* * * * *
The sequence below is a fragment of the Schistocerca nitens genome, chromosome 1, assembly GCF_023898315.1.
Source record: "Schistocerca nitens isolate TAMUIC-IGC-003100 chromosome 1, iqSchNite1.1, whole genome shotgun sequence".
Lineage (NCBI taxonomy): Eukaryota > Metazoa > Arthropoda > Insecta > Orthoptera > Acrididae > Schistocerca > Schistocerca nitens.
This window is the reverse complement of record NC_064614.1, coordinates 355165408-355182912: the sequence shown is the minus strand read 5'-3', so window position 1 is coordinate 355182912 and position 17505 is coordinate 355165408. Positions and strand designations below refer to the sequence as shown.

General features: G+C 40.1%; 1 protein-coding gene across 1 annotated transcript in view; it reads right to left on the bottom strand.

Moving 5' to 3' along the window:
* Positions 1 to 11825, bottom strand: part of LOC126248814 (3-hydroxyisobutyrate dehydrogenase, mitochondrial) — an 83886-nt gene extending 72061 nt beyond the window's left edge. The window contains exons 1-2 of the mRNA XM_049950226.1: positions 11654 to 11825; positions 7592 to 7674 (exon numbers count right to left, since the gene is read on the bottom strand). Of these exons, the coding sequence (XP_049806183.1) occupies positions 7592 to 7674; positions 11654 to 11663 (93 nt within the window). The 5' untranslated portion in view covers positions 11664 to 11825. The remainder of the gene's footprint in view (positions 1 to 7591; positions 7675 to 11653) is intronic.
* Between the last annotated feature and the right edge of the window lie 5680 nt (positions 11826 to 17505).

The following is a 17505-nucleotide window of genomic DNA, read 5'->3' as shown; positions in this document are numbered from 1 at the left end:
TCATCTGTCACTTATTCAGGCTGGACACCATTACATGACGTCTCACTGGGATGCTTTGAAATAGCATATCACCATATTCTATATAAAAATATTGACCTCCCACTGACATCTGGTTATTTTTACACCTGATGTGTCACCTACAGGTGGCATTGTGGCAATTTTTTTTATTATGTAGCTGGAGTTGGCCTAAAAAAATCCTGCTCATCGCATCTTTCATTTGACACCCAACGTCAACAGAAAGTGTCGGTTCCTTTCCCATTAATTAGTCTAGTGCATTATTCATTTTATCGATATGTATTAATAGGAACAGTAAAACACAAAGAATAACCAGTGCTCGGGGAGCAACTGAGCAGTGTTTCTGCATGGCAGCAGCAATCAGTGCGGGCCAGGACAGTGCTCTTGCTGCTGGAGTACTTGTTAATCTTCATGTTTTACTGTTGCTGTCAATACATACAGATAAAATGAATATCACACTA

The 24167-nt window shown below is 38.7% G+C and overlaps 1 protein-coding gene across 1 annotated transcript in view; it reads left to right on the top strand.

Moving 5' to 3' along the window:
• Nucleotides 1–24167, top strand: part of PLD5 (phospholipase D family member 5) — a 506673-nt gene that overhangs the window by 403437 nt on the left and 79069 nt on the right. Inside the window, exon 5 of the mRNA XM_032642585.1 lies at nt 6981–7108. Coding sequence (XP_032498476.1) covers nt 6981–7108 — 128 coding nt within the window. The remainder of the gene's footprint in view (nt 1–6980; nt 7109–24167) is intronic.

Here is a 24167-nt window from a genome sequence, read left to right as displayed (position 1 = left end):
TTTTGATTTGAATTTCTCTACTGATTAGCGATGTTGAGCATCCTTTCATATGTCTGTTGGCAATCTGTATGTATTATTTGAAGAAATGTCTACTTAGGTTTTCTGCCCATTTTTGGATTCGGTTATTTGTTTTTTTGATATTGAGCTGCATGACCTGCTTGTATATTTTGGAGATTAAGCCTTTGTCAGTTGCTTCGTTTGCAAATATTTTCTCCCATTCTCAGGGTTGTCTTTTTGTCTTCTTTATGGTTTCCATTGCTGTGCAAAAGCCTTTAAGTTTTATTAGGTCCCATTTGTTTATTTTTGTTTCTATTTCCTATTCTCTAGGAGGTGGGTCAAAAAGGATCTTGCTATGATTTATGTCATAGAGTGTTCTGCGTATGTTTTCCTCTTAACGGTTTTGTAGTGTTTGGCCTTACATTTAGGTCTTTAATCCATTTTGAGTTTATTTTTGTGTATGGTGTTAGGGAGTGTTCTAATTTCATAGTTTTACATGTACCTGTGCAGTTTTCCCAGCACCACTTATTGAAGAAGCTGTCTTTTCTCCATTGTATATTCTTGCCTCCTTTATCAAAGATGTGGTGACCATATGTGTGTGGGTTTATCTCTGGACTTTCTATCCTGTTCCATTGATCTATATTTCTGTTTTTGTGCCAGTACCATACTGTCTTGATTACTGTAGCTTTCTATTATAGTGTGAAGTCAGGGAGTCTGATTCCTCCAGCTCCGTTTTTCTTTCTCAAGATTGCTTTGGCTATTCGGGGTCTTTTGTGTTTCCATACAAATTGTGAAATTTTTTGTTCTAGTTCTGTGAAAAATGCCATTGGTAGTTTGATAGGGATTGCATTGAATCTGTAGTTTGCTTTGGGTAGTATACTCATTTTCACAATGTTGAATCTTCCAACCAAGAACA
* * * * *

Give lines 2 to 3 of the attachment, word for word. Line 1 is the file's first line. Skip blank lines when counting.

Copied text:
Source record: "Schistocerca nitens isolate TAMUIC-IGC-003100 chromosome 1, iqSchNite1.1, whole genome shotgun sequence".
Lineage (NCBI taxonomy): Eukaryota > Metazoa > Arthropoda > Insecta > Orthoptera > Acrididae > Schistocerca > Schistocerca nitens.